* New bank levy poorly designed - CBA
* Annual impact seen at A$220 mln for CBA, A$260 mln for
Westpac, A$245 mln for NAB, A$240 mln for ANZ
* Levy could encourage banks to change funding strategy -
(Adds ANZ comments)
By Swati Pandey and Cecile Lefort
SYDNEY, May 22 Australia's four biggest lenders
on Monday launched a strongly worded attack on the government's
new levy on big banks, estimating nearly A$1 billion ($745.00
million) in additional annual costs between them.
Banks have opposed the tax announced in the federal budget
on May 8, with Commonwealth Bank of Australia (CBA),
Westpac Banking Corp, National Australia Bank Ltd (NAB)
and Australia and New Zealand Banking Group Ltd (ANZ)
now putting a number on costs they say will be borne by
customers and shareholders.
On an annualised basis, the 0.06 percent levy on deposits
would cost about A$220 million after tax for CBA, versus A$260
million per year estimated by Westpac, A$245 million by NAB and
A$240 million by ANZ, the banks said in separate statements on
CBA said it had expressed serious concerns that the levy was
a poorly designed policy which would impact not just the banks,
but its customers and shareholders. Westpac said the tax was
"inefficient," while NAB said the tax could not be absorbed and
could affect profitability. ANZ said the tax could affect its
ability to maintain dividend payments at current levels.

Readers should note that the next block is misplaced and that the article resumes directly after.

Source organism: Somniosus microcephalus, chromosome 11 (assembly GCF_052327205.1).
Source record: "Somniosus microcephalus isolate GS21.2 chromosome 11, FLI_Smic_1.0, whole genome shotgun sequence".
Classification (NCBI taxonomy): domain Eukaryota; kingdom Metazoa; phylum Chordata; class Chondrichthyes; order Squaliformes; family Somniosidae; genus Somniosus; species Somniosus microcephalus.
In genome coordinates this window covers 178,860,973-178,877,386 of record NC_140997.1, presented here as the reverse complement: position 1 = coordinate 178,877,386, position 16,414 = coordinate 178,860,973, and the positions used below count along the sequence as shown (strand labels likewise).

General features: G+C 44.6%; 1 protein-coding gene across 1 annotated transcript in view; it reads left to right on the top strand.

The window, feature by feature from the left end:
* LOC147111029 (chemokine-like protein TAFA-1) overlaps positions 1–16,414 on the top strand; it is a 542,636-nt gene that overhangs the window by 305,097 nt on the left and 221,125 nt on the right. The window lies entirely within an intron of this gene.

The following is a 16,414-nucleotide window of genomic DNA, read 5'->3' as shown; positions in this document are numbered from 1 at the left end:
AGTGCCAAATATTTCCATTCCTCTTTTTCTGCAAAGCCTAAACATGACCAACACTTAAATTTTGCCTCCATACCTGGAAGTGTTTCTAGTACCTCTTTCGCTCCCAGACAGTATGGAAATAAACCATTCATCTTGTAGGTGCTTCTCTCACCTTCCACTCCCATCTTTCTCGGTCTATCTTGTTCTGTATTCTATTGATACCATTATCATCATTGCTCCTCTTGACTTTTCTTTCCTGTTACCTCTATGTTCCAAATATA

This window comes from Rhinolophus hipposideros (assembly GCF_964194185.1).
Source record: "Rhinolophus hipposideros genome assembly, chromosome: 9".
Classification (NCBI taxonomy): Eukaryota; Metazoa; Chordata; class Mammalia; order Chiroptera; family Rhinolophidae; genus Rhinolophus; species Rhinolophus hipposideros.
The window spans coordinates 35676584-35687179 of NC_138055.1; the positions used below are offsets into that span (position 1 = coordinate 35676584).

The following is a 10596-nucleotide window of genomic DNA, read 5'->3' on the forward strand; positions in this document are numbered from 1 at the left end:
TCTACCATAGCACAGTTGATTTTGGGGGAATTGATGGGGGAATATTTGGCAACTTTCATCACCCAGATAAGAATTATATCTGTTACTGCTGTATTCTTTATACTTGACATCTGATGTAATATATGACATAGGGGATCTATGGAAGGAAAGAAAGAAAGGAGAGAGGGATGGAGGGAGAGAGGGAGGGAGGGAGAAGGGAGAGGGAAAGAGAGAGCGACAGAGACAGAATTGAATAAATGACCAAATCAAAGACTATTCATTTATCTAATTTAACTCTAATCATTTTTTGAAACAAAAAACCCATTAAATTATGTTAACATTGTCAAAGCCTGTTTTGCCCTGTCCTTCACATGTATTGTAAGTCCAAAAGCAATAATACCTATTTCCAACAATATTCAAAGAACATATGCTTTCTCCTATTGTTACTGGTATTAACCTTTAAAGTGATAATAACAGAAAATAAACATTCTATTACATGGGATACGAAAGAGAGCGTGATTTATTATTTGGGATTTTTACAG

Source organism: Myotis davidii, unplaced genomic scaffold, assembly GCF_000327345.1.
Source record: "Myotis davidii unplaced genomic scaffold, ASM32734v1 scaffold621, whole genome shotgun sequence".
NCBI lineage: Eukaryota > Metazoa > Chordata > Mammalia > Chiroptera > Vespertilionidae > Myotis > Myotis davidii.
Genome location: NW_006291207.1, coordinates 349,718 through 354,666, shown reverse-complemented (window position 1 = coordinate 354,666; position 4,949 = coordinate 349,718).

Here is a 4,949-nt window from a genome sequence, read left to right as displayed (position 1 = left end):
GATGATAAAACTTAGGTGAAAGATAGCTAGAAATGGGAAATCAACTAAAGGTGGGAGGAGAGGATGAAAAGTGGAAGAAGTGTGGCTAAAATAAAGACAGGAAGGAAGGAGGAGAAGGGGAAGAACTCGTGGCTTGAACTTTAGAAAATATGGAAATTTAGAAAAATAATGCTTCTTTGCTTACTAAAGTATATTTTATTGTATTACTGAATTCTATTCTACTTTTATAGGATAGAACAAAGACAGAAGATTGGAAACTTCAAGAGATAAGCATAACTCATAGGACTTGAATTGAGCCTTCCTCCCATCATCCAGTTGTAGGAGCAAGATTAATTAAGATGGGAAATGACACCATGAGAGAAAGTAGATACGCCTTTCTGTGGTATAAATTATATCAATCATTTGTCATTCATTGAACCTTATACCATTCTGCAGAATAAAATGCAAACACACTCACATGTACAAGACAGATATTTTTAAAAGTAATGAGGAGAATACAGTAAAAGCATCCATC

Treasurer Scott Morrison did not immediately respond to a
request for comment. On May 14 he told reporters the tax
"reflects the way major banks are treated all around the world"
and said it would level the playing field for small lenders who
did not benefit from implicit government guarantees.
"We think this is absolutely something that the banks should
absorb, must absorb or, frankly, they're treating their
customers like mugs," he said.
The tax will apply to Australia's five biggest banks from
July 1. The government said it would deliver A$6.2 billion over
the next four years as part of revenue-raising measures designed
to bring the federal budget into surplus by 2020-2021.
Australia's so-called Big Four banks are very well
capitalised and extremely profitable. Westpac posted record
first-half cash profit of A$4 billion on May 8.
The tax will also apply to Macquarie Group Ltd,
Australia's biggest investment bank.
Industry players and analysts say the tax could encourage
banks to change their funding strategy such as beefing up
securitisation as a way to minimise the overall cost.
Pooled or securitised debt can be taken off bank balance
sheets and funded in the capital market.
With about A$180 billion of combined annual funding, the top
four Australian banks and Macquarie securitise only a fraction
of their debt - between zero and 10 percent.
($1 = 1.3428 Australian dollars)
(Reporting by Swati Pandey and Cecile Lefort; Additional
reporting by Jamie Freed; Editing by Stephen Coates and